As is often the case, I had two books on the go. But talk about opposites.
One discussed the necessary place of power in the workplace. With compelling examples the authors remind that we function in a competitive world and just as on the sports field, if you aren’t prepared to conquer, be prepared to be conquered. Run or get run over.
In fairness this quick capture is far from doing justice to the valuable insights explored by the authors of The Wizard and the Warrior.
In truth, Lee Bolman and Terrence Deal do a fine job of outlining the need for companies to be equipped and ready to engage what can appear to be competing orientations – the Wizard and the Warrior. Both are needed.
The Wizard is able to survey the surround and then speak with understanding and wisdom about not only what is seen but also those things that remain unseen. But gaining the insights of the Wizard is not enough.
Appear on the battlefield as a Wizard when the situation calls for a Warrior and the outcome is clear. As the authors point out, an organization that has no warriors is at great risk from ones who do. Power used well and wisely is essential.
The Warrior understands that when opposition appears there is an inevitable and necessary time when strength and power must be summoned to conquer what needs to be conquered.
When a competitor encroaches on your turf threatening to steal away what is yours and risking the safety of all, power cannot give ground.
My other reading was very different. Heartbreakingly different.
This was no treatise on how to triumph in the marketplace. Rather it was a depiction of power and entitlement at its abusive worst. This power feels a right to gorge at a table of its own needs and wants.
Innocents lured by deceit and empty promises.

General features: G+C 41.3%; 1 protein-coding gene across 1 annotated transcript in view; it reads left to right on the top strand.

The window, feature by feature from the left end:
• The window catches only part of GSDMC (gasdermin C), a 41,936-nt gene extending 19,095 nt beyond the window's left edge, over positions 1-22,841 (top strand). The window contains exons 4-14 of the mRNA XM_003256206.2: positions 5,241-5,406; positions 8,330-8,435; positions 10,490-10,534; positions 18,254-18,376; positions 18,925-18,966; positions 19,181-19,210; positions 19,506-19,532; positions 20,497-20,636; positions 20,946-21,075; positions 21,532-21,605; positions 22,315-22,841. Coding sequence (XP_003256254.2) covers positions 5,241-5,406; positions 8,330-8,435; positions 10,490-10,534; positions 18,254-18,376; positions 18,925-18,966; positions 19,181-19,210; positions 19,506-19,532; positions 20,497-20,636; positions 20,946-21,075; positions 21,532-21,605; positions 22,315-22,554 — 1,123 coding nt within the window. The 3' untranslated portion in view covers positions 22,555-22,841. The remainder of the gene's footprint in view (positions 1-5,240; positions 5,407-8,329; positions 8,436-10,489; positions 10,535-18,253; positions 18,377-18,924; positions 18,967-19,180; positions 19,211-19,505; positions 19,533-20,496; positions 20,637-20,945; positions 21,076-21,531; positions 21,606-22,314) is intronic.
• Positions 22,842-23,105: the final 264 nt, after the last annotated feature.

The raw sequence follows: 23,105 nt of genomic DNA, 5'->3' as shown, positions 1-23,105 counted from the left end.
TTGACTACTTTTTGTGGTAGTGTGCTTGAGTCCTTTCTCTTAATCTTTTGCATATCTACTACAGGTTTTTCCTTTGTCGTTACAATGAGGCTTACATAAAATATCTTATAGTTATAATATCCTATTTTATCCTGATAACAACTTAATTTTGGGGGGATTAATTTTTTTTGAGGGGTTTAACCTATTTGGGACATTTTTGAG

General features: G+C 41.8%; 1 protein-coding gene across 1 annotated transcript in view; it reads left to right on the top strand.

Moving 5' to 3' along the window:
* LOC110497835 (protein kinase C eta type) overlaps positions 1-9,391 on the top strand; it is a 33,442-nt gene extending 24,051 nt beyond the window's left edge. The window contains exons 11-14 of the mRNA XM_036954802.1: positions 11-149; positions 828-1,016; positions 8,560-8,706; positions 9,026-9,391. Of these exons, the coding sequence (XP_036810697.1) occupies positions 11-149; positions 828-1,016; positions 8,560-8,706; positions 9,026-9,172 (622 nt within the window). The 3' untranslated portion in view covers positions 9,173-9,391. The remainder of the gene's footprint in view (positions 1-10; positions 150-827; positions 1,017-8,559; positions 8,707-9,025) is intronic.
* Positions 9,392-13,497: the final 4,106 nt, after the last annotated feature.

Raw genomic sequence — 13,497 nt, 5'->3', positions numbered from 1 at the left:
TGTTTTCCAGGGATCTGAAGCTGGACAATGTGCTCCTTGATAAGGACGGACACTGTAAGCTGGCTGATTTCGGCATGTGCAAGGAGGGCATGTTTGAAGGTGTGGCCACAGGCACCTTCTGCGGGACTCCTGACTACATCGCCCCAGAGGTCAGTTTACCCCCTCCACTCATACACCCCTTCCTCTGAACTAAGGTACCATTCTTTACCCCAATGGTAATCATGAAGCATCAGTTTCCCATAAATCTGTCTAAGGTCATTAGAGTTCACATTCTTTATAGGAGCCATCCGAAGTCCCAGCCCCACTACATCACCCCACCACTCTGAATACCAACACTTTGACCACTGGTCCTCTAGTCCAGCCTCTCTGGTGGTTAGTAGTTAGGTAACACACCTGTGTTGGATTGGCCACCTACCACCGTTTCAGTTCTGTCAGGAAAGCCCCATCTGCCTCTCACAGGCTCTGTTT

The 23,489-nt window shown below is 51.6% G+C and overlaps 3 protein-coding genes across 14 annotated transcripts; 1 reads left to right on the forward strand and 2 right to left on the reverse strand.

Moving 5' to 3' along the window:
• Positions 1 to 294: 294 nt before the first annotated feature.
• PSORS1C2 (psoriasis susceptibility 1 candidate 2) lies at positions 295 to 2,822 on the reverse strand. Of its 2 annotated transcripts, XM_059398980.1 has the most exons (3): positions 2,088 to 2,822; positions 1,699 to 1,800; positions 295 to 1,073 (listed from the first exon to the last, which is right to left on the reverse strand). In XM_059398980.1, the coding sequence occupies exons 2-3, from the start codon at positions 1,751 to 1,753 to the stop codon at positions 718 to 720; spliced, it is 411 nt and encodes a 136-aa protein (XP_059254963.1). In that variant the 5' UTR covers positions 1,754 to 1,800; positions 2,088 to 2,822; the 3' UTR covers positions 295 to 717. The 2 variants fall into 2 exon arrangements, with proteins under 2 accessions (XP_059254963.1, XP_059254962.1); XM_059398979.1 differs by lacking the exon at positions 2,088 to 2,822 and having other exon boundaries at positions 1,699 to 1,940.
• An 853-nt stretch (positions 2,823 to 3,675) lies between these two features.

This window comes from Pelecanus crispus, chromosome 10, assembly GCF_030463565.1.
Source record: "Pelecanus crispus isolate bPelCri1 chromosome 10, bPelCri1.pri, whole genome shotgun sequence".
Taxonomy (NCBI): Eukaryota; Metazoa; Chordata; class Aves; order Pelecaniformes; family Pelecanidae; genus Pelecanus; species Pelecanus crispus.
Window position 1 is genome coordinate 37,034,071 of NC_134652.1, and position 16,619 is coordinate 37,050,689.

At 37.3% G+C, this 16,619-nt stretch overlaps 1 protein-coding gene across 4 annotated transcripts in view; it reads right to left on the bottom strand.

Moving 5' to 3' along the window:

Young ones who should have lives of promise ahead sacrificed to depraved exploitation of body and soul.
In Terrify No More, Gary Haugen talks about the work of International Justice Mission (IJM) which operates across the world doing what it can to bring a voice to the voiceless and power to the powerless.
Though the need is far greater than the resource, teams of lawyers, investigators, social workers and related workers have assisted local authorities to release and rehabilitate little ones as young as five years from brothels that exist for the pleasure of abusers and money grabbers. They bring to light the dark places of workers who live enslaved to cruel masters. Manipulative debt and repayment demands that cannot possibly be met ensure that they and their children are fated to be generational slaves.
Through IJM’s efforts, the exploited rejoice when victories are won and release is accomplished. They breathe again when prosecutions are successful and justice finally arrives. Life begins again when demeaning and exploitive power is shattered by a greater, ‘I am my brother’s keeper’ power that not only looks but responds.
As Haugen makes so clear, abusive power functions when we choose not to peer into the darkness. It flourishes when we turn away not wanting to see what we would rather not see. It gets buried under the quest for a better price point not caring that a CEO’s extra profit perks are extracted on the back of a weary child laboring at a dimly lit factory til dawn.
This power is more than abusive. It is evil.
How deluded we have become as we evaluate bottom lines that allow us to feast at corporate table oblivious to the needs of those who have made our lifestyles possible.
Our business pursuits cannot passively observe these things. If profit comes at the expense of subjugating others, it is high time to forego some profit for the greater profit of exercising real power that brings hope and freedom to those who have been mistreated and abused. Such actions are not avoidable because:
One day victims will get a hearing.
One day victims will gain a voice.
One day the powerless will pull back the curtain and observers will be unable to walk away.
One day victims will look us in the eye and we will be unable to look away.
How much better to step in and redemptively use our power now. That power transforms and frees so when it comes time to sit down at a heavenly table, we can look at one another with smiles and no regrets.
by Rob Inrig
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